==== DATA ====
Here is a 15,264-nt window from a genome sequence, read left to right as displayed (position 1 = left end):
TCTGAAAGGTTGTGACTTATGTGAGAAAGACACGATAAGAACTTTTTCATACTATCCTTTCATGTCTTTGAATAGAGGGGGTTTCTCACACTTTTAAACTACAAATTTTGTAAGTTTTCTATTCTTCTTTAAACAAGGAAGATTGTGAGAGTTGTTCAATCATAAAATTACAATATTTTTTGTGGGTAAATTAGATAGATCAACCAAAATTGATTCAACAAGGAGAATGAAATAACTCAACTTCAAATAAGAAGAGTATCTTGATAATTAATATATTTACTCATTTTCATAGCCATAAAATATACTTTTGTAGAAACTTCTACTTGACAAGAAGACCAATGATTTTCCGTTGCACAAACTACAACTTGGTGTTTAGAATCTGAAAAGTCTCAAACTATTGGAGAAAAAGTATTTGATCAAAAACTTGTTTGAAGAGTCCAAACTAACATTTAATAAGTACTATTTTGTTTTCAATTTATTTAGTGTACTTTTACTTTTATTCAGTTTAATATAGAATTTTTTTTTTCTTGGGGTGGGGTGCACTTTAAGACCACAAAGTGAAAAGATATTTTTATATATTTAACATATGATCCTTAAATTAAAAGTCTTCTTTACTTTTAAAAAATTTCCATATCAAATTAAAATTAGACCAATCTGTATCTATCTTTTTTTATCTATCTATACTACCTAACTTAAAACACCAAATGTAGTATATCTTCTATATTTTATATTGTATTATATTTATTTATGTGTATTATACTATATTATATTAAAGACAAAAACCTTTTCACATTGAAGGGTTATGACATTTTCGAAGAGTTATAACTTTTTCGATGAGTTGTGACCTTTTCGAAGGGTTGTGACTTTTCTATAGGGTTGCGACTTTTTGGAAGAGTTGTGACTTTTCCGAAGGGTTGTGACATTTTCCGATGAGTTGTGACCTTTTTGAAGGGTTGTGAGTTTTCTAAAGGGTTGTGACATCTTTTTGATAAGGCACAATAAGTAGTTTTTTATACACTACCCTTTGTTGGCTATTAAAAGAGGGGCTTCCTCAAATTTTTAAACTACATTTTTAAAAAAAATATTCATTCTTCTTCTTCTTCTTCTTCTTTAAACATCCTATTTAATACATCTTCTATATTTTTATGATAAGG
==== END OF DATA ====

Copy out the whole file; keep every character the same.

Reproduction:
Here is a 15,264-nt window from a genome sequence, read left to right as displayed (position 1 = left end):
TCTGAAAGGTTGTGACTTATGTGAGAAAGACACGATAAGAACTTTTTCATACTATCCTTTCATGTCTTTGAATAGAGGGGGTTTCTCACACTTTTAAACTACAAATTTTGTAAGTTTTCTATTCTTCTTTAAACAAGGAAGATTGTGAGAGTTGTTCAATCATAAAATTACAATATTTTTTGTGGGTAAATTAGATAGATCAACCAAAATTGATTCAACAAGGAGAATGAAATAACTCAACTTCAAATAAGAAGAGTATCTTGATAATTAATATATTTACTCATTTTCATAGCCATAAAATATACTTTTGTAGAAACTTCTACTTGACAAGAAGACCAATGATTTTCCGTTGCACAAACTACAACTTGGTGTTTAGAATCTGAAAAGTCTCAAACTATTGGAGAAAAAGTATTTGATCAAAAACTTGTTTGAAGAGTCCAAACTAACATTTAATAAGTACTATTTTGTTTTCAATTTATTTAGTGTACTTTTACTTTTATTCAGTTTAATATAGAATTTTTTTTTTCTTGGGGTGGGGTGCACTTTAAGACCACAAAGTGAAAAGATATTTTTATATATTTAACATATGATCCTTAAATTAAAAGTCTTCTTTACTTTTAAAAAATTTCCATATCAAATTAAAATTAGACCAATCTGTATCTATCTTTTTTTATCTATCTATACTACCTAACTTAAAACACCAAATGTAGTATATCTTCTATATTTTATATTGTATTATATTTATTTATGTGTATTATACTATATTATATTAAAGACAAAAACCTTTTCACATTGAAGGGTTATGACATTTTCGAAGAGTTATAACTTTTTCGATGAGTTGTGACCTTTTCGAAGGGTTGTGACTTTTCTATAGGGTTGCGACTTTTTGGAAGAGTTGTGACTTTTCCGAAGGGTTGTGACATTTTCCGATGAGTTGTGACCTTTTTGAAGGGTTGTGAGTTTTCTAAAGGGTTGTGACATCTTTTTGATAAGGCACAATAAGTAGTTTTTTATACACTACCCTTTGTTGGCTATTAAAAGAGGGGCTTCCTCAAATTTTTAAACTACATTTTTAAAAAAAATATTCATTCTTCTTCTTCTTCTTCTTCTTTAAACATCCTATTTAATACATCTTCTATATTTTTATGATAAGG